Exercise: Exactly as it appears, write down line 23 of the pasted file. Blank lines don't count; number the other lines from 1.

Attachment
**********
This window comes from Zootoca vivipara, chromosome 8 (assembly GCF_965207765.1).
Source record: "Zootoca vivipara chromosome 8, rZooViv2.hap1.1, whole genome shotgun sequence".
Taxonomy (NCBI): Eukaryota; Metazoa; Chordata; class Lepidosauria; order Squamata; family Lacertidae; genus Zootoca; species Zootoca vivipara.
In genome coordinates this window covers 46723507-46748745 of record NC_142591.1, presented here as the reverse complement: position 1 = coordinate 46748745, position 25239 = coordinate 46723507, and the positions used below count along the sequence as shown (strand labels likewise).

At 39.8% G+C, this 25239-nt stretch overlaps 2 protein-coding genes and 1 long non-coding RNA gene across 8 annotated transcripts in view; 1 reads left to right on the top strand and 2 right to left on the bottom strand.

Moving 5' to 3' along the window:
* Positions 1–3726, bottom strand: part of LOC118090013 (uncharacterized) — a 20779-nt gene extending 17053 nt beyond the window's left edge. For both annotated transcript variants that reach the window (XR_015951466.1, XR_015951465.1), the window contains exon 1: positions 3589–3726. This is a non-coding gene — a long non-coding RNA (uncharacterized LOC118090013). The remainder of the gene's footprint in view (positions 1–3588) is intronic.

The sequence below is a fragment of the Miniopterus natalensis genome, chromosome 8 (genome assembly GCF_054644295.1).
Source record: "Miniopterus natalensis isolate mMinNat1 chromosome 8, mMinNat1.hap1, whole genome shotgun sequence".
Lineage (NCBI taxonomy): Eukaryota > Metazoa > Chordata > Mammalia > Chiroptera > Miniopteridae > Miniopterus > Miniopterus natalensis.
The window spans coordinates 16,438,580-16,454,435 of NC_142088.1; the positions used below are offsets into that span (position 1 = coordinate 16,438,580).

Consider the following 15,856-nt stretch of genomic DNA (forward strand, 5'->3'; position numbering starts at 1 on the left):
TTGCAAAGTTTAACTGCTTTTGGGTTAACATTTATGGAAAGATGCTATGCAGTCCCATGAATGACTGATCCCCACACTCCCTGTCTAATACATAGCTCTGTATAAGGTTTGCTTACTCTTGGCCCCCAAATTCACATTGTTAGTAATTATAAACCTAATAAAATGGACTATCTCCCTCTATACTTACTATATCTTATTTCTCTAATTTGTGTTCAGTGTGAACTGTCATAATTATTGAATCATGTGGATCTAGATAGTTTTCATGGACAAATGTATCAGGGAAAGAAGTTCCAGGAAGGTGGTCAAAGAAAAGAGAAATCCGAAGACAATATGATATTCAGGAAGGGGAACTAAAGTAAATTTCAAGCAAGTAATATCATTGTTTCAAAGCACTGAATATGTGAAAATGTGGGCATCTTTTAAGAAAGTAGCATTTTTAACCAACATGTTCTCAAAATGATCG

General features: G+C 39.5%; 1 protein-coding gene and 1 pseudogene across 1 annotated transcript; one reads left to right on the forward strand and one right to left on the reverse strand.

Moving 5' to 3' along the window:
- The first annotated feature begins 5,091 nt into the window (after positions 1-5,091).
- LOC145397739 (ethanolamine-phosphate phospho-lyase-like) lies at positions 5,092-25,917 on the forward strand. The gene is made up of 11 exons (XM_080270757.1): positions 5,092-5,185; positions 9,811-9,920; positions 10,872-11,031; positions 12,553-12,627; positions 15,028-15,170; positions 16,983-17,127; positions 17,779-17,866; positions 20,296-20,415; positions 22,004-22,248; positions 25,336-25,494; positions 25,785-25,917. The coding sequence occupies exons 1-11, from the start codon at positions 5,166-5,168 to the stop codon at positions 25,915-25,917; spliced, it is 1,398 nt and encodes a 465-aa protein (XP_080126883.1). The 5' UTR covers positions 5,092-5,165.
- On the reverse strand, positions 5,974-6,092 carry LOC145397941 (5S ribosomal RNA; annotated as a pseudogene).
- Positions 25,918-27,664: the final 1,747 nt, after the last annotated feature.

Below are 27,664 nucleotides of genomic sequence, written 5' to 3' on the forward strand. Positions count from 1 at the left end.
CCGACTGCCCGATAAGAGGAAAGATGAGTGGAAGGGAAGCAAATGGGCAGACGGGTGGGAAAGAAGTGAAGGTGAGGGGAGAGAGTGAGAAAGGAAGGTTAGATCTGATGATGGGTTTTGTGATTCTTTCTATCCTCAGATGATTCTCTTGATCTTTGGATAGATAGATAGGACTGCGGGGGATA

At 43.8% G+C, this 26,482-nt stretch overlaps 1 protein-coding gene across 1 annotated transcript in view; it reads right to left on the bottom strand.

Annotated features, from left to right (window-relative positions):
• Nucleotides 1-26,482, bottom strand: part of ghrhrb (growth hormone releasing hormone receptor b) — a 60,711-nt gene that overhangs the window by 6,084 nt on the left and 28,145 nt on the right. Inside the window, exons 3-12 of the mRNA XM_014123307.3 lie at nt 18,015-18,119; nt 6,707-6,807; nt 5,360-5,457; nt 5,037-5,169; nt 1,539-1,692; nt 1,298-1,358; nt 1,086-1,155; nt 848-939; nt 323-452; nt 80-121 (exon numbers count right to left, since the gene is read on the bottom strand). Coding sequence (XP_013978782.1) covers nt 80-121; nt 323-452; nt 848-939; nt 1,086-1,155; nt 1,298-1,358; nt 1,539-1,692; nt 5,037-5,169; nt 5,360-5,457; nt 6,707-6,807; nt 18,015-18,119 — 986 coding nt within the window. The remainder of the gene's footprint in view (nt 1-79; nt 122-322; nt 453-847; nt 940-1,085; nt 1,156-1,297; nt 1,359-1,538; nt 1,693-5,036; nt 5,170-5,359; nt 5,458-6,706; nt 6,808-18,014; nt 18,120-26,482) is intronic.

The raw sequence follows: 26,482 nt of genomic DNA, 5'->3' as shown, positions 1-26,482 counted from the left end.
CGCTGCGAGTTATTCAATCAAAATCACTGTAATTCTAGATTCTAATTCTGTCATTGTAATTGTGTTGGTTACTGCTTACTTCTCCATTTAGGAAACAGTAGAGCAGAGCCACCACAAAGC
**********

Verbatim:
Annotated features, from left to right (window-relative positions):